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Dad & Step-Dad movie review & film summary (2024)

The not-so-inconspicuous subtext of Dave’s optimistic outlook on life and Jim’s guilt over his initially hostile demeanor push DeLong’s debut over the fence of mere parody and into the realm of storytelling with characters exhibiting recognizable inner troubles. That is to say that “Dad & Step-Dad” is the rare movie that reveals itself more intellectually and emotionally rich than it purports to be on the surface, as opposed to the other way around, which happens quite frequently. The DIY manufacturing of “Dad & Step-Dad,” where the cast wears other crew hats, never calls negative attention to itself because the story has been conceived to exist not in spite of but within a set of specific limitations: a location that’s inherently visually dynamic and a group of actors with rapport built over a long time working together that allows them to construct compelling interactions from thin air.

There’s a wounded earnestness to Oberbeck’s performance that elevates it just a little higher than those of his counterparts. It also helps that the turmoil that afflicts his character—his relationship with the level-headed Suzie is on shaky ground—lends itself to more solemn acting. The dramatic register of Burgess feels just a tad closer to sketch comedy, which creates a dissonance necessary for the humor to work. Both Oberbeck and Burgess serve as co-writers and co-editors of the film, and while DeLong isn’t interested in filling us in on what came before or after this getaway, the evenly matched back and forth between the two convinces that there are lived-in layers to this bond. We are just witnessing the turning point in their frenemy arc. That Fiddyment plays Branson, also with utter sincerity, is a choice that feels not only practical, but thematically relevant as it points out that an immature personality can live inside a grown-up body—think man-child. We don’t simply become wise and leave behind our unflattering impulses when we grow older.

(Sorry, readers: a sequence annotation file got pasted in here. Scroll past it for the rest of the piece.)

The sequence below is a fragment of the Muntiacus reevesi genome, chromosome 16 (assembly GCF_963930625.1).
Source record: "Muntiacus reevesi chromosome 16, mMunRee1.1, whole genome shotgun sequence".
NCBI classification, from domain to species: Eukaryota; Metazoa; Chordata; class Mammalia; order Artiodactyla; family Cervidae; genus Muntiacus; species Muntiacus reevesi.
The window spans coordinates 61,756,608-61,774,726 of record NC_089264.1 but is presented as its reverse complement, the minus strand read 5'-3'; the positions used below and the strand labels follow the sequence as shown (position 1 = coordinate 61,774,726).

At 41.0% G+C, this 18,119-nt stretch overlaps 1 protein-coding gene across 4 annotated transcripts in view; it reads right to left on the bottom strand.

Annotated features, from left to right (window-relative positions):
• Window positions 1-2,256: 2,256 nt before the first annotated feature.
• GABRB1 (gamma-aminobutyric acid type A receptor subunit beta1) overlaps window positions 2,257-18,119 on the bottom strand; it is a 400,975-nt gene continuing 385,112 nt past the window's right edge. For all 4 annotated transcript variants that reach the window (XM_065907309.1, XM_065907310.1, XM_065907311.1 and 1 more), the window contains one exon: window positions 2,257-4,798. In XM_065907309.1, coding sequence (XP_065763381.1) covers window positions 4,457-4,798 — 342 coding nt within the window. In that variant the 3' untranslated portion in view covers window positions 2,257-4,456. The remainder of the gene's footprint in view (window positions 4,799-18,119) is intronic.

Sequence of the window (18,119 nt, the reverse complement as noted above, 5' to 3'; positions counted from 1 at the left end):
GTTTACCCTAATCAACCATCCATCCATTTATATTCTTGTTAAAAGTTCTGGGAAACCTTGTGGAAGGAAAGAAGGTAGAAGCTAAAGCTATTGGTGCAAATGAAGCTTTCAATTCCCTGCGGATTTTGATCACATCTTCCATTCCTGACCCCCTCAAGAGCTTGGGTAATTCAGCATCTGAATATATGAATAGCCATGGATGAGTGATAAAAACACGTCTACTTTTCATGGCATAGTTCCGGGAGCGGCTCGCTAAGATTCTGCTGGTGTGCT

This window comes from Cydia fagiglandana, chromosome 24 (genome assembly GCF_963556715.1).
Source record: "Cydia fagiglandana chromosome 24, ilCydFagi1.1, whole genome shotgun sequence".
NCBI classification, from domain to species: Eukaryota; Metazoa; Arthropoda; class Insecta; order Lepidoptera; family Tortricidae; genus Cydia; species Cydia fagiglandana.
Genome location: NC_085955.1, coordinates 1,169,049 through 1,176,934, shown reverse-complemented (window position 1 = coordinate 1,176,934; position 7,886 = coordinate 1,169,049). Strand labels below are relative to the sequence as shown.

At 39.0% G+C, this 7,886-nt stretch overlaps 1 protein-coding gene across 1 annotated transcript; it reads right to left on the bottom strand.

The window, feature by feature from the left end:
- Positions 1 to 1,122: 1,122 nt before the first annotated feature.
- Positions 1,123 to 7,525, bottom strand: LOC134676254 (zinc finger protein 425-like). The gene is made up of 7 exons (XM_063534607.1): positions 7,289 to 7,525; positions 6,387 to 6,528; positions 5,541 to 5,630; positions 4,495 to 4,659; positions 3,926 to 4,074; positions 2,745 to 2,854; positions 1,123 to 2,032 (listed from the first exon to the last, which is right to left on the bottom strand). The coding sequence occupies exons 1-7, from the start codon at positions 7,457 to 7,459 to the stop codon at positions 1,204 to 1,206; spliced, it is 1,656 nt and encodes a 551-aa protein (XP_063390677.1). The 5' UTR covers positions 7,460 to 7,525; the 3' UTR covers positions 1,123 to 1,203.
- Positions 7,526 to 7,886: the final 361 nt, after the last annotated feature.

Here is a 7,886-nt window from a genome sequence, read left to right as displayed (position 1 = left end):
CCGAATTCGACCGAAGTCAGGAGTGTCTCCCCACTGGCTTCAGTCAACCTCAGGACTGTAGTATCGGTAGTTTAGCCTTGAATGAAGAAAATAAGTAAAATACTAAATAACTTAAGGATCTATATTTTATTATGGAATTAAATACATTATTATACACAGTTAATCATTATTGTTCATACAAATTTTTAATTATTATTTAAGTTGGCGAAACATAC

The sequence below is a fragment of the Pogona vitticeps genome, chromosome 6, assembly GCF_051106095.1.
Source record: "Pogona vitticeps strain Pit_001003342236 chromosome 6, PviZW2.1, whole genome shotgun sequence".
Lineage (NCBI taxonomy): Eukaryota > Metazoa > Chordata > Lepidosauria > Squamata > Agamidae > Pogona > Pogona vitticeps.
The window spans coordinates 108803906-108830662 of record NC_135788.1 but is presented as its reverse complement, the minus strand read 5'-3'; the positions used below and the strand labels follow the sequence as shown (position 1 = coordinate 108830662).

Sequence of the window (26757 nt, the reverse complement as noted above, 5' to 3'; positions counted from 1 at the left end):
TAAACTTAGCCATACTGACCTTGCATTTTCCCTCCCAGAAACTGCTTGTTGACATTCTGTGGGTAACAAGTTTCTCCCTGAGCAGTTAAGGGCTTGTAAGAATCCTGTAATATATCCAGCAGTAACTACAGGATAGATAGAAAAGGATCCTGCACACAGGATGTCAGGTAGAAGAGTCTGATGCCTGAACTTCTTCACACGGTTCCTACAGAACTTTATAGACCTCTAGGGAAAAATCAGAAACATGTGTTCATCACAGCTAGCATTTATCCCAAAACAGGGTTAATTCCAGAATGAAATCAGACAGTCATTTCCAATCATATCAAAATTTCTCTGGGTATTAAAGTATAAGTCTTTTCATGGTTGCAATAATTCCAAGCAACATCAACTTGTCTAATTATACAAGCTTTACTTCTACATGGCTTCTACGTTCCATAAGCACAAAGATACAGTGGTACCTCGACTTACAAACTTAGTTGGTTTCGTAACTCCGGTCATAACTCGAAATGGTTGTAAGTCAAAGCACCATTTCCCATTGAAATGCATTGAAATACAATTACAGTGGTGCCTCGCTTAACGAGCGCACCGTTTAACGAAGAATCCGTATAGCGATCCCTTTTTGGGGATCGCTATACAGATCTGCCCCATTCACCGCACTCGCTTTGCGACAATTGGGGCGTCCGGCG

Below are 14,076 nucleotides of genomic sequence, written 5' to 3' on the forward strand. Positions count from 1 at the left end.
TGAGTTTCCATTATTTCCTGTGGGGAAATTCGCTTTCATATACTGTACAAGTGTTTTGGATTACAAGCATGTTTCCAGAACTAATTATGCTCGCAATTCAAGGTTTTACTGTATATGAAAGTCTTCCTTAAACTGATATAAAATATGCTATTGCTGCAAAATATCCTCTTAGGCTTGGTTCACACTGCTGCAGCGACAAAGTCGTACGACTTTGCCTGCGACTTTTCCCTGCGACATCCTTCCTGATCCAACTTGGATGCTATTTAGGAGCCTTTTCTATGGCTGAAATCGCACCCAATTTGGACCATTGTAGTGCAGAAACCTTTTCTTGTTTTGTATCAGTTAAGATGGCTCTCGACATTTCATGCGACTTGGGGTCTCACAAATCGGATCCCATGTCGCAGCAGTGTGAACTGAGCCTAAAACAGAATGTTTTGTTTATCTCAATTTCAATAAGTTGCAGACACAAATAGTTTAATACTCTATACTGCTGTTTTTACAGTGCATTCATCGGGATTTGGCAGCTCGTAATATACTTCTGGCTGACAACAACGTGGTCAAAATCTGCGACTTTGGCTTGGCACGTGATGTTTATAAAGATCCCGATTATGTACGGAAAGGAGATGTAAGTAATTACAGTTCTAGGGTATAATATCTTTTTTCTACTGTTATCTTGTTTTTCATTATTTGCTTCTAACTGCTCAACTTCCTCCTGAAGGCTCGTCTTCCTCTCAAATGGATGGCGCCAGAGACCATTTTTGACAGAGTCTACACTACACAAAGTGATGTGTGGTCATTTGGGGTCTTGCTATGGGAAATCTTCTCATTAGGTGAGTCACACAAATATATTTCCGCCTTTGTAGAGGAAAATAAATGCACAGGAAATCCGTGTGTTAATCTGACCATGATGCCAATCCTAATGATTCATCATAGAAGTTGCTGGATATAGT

As with plenty of memorable comedies, what makes “Dad & Step-Dad” a special treat is that beneath its well-mannered raunchiness and stoic silliness there’s an undercurrent of something truthful about the human condition. It’s when rivalry morphs into a sincere bromance that DeLong, Burgess, Oberbeck allow the movie to grapple with men’s vulnerability without pulling the rug from under us. “What’s it all about, man?” Jim asks Dave after a shared moment of genuine connection. There’s no answer, but what DeLong tacitly gets at is that parents are simply kids that grew up and who don’t automatically gain an infallible manual on how to navigate the unforgiving waters of everyday existence.

That doesn’t change at the end of “Dad & Step-Dad,” but now these two average father figures don’t have to go through it alone. Wherever their unconventional family goes from here, looking after Branson is a great reason for them to hang out and fend off the darkness inside one stupidly inconsequential, yet amusing act one one-upmanship at a time. 

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